Key to hammer first nail in Nat-Maori coffin

by Jake Quinn

NZPA reports this morning:

Cabinet is set to make a decision about Maori seats on a new Auckland super city today – likely ruling them out and averting a ministerial resignation… A decision to rule out Maori seats would mean Mr Hide would not have to fulfil a promise made last week to resign over the issue.

Putting to one side the incredible level of spin in the above paragraph, for that is worth another post entirely.  It is likely that should Key say no to the seats, that this decision is not based on Hide’s resignation threat, but on clear polling data from Pakeha Auckland voters that they have no appetite for them.  If that is the case, Hide’s little stunt will work out well as ‘an excuse’ for Key’s decision.

It will however have other consequences.  It would be the first nail in the coffin of the National-Maori Party governing arrangement.  The Maori Party has, as of yet, chosen to play the long game adopting not to sink to Hide’s level.  Good on them.  National would be wise to do similarly.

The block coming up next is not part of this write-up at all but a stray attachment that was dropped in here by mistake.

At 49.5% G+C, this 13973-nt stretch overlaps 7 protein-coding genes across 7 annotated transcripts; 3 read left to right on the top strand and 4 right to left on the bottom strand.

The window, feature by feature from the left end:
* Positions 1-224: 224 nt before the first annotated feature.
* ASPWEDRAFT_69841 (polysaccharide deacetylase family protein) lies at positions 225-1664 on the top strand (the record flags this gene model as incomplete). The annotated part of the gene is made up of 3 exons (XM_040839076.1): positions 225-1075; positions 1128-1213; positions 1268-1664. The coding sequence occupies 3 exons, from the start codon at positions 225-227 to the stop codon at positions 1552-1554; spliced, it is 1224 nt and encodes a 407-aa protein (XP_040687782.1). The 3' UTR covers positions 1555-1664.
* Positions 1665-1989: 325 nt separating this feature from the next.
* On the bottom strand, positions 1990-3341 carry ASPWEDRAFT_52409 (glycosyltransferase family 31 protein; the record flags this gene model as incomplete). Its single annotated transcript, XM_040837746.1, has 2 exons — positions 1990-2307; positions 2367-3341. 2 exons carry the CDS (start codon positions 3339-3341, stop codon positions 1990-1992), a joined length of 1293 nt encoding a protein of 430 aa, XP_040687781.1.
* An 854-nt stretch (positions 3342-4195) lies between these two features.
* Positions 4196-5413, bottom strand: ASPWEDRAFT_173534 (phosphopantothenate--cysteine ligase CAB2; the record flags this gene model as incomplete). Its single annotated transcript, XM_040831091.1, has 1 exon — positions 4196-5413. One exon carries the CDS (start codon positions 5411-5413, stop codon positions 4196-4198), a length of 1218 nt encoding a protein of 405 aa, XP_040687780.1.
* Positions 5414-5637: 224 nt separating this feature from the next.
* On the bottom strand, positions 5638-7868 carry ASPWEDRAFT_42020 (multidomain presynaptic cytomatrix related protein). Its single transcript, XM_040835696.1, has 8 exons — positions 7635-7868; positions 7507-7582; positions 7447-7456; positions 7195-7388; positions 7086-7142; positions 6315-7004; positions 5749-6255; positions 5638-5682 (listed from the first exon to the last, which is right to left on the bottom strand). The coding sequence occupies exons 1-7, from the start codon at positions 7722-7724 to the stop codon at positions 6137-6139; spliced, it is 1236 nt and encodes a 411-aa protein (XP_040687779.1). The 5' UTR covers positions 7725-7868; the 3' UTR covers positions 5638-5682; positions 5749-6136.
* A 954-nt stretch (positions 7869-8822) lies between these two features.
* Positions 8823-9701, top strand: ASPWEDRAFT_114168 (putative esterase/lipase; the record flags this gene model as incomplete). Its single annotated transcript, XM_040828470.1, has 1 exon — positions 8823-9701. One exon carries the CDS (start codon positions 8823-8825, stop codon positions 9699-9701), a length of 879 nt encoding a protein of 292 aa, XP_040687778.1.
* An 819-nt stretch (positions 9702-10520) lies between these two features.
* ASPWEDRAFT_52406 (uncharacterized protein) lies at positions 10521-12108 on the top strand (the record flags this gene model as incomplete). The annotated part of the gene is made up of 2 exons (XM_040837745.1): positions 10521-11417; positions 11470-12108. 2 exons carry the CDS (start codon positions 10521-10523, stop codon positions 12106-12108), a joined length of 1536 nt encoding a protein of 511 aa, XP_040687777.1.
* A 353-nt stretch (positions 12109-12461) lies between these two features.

The sustainability of future National-led minority governments is linked to their relationship with the Maori Party.  The Maori Party are likely to become the de facto kingmaker in many future governments and while National currently has the unusual pleasure of choosing its partner on a case by case basis (they can turn to either Act or the Maori Party to command a legislative majority – that is, they don’t need both), this will not always be the case.

After the next election it is likely that National will be in a position to form a government.  It is also possible that the right (National and Act) will get less total vote share than they did in 2008.  If this happens National will need the Maori Party (or some other centre party) to get the numbers on confidence and supply.  But will their bridges be burned?

Labour needs to do some serious work on its relationship with the Maori Party.  Perhaps the silver lining, should Key today adopt for no Maori seats, is that Labour and the Maori Party will have an issue which can unite them.

Update: from stuff:

Cabinet has ruled out dedicated Maori seats on the new Auckland super city.  Prime Minister John Key said ministers had given consideration to the issue, but decided against it.

Looks like I was wrong, I overestimated John Key and I really am quite disappointed.  I was thinking he might be different.

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